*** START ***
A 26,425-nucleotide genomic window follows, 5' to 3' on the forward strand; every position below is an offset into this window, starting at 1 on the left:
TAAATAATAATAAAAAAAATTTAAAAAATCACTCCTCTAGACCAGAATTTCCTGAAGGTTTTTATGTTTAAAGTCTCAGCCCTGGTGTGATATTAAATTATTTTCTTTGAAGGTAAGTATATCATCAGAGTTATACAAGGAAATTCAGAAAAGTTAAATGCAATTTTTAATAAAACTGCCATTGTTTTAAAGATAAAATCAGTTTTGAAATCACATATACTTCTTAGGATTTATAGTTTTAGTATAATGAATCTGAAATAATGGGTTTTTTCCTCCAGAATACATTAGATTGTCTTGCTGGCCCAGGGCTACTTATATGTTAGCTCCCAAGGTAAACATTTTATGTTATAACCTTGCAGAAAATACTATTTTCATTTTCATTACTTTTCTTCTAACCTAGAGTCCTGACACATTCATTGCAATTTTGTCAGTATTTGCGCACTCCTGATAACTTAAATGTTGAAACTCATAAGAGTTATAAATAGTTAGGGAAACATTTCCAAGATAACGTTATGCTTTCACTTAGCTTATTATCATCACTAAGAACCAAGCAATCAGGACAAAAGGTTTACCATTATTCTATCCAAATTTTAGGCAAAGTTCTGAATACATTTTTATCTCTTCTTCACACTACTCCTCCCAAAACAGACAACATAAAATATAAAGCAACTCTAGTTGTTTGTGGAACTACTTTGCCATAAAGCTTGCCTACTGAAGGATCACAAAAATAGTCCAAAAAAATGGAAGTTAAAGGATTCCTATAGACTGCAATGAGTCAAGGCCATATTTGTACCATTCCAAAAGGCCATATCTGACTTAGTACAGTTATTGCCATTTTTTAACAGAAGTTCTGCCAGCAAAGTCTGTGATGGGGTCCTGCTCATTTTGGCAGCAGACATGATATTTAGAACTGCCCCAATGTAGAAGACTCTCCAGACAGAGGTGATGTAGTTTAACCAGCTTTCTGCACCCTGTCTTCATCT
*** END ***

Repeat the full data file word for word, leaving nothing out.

A 26,425-nucleotide genomic window follows, 5' to 3' on the forward strand; every position below is an offset into this window, starting at 1 on the left:
TAAATAATAATAAAAAAAATTTAAAAAATCACTCCTCTAGACCAGAATTTCCTGAAGGTTTTTATGTTTAAAGTCTCAGCCCTGGTGTGATATTAAATTATTTTCTTTGAAGGTAAGTATATCATCAGAGTTATACAAGGAAATTCAGAAAAGTTAAATGCAATTTTTAATAAAACTGCCATTGTTTTAAAGATAAAATCAGTTTTGAAATCACATATACTTCTTAGGATTTATAGTTTTAGTATAATGAATCTGAAATAATGGGTTTTTTCCTCCAGAATACATTAGATTGTCTTGCTGGCCCAGGGCTACTTATATGTTAGCTCCCAAGGTAAACATTTTATGTTATAACCTTGCAGAAAATACTATTTTCATTTTCATTACTTTTCTTCTAACCTAGAGTCCTGACACATTCATTGCAATTTTGTCAGTATTTGCGCACTCCTGATAACTTAAATGTTGAAACTCATAAGAGTTATAAATAGTTAGGGAAACATTTCCAAGATAACGTTATGCTTTCACTTAGCTTATTATCATCACTAAGAACCAAGCAATCAGGACAAAAGGTTTACCATTATTCTATCCAAATTTTAGGCAAAGTTCTGAATACATTTTTATCTCTTCTTCACACTACTCCTCCCAAAACAGACAACATAAAATATAAAGCAACTCTAGTTGTTTGTGGAACTACTTTGCCATAAAGCTTGCCTACTGAAGGATCACAAAAATAGTCCAAAAAAATGGAAGTTAAAGGATTCCTATAGACTGCAATGAGTCAAGGCCATATTTGTACCATTCCAAAAGGCCATATCTGACTTAGTACAGTTATTGCCATTTTTTAACAGAAGTTCTGCCAGCAAAGTCTGTGATGGGGTCCTGCTCATTTTGGCAGCAGACATGATATTTAGAACTGCCCCAATGTAGAAGACTCTCCAGACAGAGGTGATGTAGTTTAACCAGCTTTCTGCACCCTGTCTTCATCT